Individually Numbered Samples on Plates

If you need to submit a sample set that has at least 24 templates but less than 96, you can put your samples in a 96-well plate. This will not only save you the trouble of labeling multiple tubes but also minimize the amount of labeling required without promoting possible mistakes during sequencing.

If you are planning on submitting a FULL plate, and particularly if you want the discount associated with a full 96-well plate, please see the instructions here.

Below you find guidelines and examples for submitting partial plates, both what to do and what not to do.

  • Enter your samples into the computer either using the tube or bulk submission procedure. Do not use the plate submission process; that is for full 96-well plates.
  • Plates with conical wells are the best ones to use. Do not use plates with flat-bottom wells; we will not accept these.
  • Do not place 2 or more sample sets on the same plate unless the sample ranges are contiguousand have the same user.
  • Do not mix the primer(s) in with the templates.
  • Your first sample should be in well A1.
  • Proceed filling the first row (e. g., from A1 through A12) before continuing on the next row.
  • Do not skip any wells.
  • Write the sample number range (e. g., 1104725-1104796) on the plate itself, not on the cover seal.
  • Organize your templates so that those which use the same primer(s) are adjacent to each other. Avoid complicated primer patterns that might induce us to make a pipetting error!

Some examples:

If you are using only 1 primer for the entire set:

    (Empty wells at the                   (Samples in vertical                (Second row is not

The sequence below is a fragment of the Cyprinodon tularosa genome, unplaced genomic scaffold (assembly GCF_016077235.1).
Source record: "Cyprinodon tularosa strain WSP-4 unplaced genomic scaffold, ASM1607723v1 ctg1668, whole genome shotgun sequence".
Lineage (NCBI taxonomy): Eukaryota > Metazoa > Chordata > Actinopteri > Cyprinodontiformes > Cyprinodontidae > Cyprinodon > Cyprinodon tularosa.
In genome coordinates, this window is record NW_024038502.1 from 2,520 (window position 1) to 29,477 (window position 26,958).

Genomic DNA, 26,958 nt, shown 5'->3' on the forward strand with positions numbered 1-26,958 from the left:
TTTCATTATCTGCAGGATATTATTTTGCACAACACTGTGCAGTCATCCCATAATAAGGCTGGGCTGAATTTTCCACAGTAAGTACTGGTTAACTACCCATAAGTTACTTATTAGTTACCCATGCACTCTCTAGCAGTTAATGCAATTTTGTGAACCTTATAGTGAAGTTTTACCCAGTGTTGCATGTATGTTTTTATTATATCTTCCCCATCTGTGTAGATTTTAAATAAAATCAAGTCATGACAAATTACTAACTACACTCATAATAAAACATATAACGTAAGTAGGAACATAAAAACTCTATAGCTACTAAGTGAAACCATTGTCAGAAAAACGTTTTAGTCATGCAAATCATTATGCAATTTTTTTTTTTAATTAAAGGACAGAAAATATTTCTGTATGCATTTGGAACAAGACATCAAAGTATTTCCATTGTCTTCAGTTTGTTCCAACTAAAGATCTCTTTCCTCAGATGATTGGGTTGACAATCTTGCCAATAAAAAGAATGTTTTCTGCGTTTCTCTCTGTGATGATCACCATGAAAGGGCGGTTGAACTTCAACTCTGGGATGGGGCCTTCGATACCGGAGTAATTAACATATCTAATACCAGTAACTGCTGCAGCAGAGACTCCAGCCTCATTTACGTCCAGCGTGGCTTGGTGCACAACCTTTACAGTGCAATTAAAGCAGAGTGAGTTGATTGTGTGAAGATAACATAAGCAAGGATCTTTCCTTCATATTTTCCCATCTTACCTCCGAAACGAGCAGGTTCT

end of each row.)                     columns instead of                  completely filled.)

                                                       in horizontal rows.)

If you are using 2 (or more) primers for each sample in the entire set, your plate should look something like this:                                       

If you have multiple instances of 2 (or more) primers filling entire row(s), use the following example:                                         

 

            Two primers used for entire row.                                                        Each row has a different set of two primers.

In fact, you can change primers before filling an entire row. The example below shows the primers changing every 8 wells:

 

If you have a set in which all the samples use the P1, but only some of the samples need a P2, please refer to the diagrams below.

The two images represent the usual top-down view of a plate (top) and an �exploded� view of the plate from an angle (bottom). In both images, all the wells above the thick solid line represent the wells that will receive the P1 primer. The wells that are above the dashed line represent the wells that also receive the P2 primer.

In the exploded diagram, the lowermost portion shows the plate with templates in the appropriate wells. The layers above the plate indicate which of these wells will receive the P1 and P2 primers. (Notice the respective thick solid and dashed front edges.) The arrows are merely an aid for showing the alignment of the layers.

Always place the templates that receive multiple primers at the beginning of your sample set.

 

 

(Remember, no template can have a P2 primer without having a P1 primer as well.)

You may have a set in which the templates are arranged in blocks that use different primers. Do not use the following arrangement:

 

 

Instead, place the primers on separate plates, making sure that each primer well corresponds to that of the appropriate well on the template plate: